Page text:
By Shaun King, nydailynews.com
All over the country, young people continue to take a knee during the Star Spangled Banner to protest police brutality and racial injustice in America. For them, perhaps because the world has not yet squeezed out all of their hope and optimism, or maybe because they know they have far more time left on this earth than 70-year-old Donald Trump, they each feel like taking a knee is a risk worth taking. Beautifully, they still believe this country can change. Hell, that’s what we taught them — the United States has had high highs and low lows, but after real struggles, it can change.
Disturbingly, perhaps no young athletes in America have paid the price for this demonstration like the young 11 and 12-year-old boys of the Beaumont Bulls football team in Beaumont, Texas. Situated between Houston to the west and Lafayette, Louisiana to the east, Beaumont is one of the many Texas towns which lives and breathes football. Many families in Beaumont have now been playing the game for generations. It’s what you do.
So, when the San Francisco 49ers quarterback Colin Kaepernick decided during the NFL preseason to not stand for national anthem, it didn’t take long for the echoes to be heard in Beaumont. Students, coaches, and parents there not only follow the league closely, but feel like the plight of injustice in America is their own. Police brutality, wrongful arrests and racial violence plague black folk in Texas and Louisiana. Within days of Kaepernick staging his protest, the coaching staff of the Beaumont Bulls, led by head coach Rah-Rah Barber, privately discussed the possibility them taking a knee before their next game, before ultimately deciding against it. The coaches didn’t want to impose anything on the players. To their surprise, though, the young boys came to them and told them they wanted to take a knee. The shooting deaths of Alton Sterling and Philando Castile at the hands of police just two months prior had not only shaken Kaepernick and the Beaumont Bulls coaching staff, they deeply bothered the young students as well.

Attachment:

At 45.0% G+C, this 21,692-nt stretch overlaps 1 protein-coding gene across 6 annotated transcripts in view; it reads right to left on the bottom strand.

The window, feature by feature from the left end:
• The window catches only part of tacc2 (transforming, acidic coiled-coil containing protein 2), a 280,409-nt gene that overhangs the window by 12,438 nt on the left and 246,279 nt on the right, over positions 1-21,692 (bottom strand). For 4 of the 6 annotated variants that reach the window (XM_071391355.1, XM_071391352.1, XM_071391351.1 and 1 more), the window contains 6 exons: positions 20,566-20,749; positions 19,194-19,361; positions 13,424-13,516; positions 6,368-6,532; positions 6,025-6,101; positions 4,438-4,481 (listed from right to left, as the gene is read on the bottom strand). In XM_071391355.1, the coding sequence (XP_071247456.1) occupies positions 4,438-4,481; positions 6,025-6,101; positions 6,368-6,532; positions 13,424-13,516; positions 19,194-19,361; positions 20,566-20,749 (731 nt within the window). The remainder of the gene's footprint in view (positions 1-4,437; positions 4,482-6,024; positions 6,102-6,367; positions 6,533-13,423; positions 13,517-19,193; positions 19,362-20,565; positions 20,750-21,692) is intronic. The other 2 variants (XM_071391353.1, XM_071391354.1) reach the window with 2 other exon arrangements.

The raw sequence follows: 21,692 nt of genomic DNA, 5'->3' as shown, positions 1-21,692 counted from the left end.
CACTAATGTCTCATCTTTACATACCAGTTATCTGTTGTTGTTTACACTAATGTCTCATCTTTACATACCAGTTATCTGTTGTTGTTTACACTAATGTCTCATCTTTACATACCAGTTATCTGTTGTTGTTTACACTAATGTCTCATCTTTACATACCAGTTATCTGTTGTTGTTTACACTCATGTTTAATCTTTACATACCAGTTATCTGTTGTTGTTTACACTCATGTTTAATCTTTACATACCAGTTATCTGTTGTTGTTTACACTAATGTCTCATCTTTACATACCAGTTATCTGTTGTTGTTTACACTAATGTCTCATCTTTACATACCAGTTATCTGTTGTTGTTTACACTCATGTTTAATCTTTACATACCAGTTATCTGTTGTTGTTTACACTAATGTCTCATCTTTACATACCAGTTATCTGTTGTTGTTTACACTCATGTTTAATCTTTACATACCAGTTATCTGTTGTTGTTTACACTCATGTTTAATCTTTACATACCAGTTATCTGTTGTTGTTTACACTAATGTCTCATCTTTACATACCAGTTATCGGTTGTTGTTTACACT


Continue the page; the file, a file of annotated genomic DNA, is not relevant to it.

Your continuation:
So, on Sept. 10, after getting permission from league officials, the staff and students of the Beaumont Bulls football team took a knee before their game. They won 27-0 and garnered national attention for their demonstration. Within 24 hours, the kids and their families began receiving death threats and racist taunts both online and off. The executive board of the team and the league issued strong statements of support backing the boys, but within a few days it all began eroding.
Read more at http://www.nydailynews.com/news/national/king-young-football-team-season-canceled-knee-article-1.2833792